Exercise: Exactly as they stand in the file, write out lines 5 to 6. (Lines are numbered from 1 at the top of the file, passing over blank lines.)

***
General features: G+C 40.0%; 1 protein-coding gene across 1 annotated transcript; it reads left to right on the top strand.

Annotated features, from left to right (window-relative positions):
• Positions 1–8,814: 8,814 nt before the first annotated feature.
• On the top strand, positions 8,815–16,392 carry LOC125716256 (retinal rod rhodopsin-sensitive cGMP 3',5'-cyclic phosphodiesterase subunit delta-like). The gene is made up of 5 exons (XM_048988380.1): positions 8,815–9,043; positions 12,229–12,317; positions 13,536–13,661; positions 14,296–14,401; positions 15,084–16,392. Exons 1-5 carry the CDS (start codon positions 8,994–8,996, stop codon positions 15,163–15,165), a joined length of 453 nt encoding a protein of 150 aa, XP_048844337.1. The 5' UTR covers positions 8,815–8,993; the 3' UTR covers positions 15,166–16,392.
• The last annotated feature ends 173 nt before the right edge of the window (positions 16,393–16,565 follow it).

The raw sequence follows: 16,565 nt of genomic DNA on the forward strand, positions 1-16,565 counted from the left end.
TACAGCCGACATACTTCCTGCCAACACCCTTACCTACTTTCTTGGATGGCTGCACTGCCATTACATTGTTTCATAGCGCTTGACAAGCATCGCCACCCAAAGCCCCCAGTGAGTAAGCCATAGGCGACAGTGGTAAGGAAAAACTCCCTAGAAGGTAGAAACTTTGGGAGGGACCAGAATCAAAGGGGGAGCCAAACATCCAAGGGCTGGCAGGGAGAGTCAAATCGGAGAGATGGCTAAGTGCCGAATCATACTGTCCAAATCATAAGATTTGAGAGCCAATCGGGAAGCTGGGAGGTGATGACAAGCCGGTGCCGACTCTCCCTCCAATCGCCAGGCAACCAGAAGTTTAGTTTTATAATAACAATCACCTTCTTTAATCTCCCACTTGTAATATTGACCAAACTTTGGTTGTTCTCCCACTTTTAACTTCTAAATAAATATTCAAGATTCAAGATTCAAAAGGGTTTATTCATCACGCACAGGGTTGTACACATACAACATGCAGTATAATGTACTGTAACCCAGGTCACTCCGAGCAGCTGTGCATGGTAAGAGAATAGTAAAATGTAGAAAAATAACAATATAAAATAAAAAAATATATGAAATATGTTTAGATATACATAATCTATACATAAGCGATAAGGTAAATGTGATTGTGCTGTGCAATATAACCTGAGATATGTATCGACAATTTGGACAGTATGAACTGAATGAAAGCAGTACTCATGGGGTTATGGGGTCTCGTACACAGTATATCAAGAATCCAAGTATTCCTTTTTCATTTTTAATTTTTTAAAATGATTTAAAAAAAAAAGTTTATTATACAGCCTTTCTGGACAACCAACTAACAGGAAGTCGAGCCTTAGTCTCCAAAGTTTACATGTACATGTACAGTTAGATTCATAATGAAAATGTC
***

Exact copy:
• The last annotated feature ends 173 nt before the right edge of the window (positions 16,393–16,565 follow it).

The raw sequence follows: 16,565 nt of genomic DNA on the forward strand, positions 1-16,565 counted from the left end.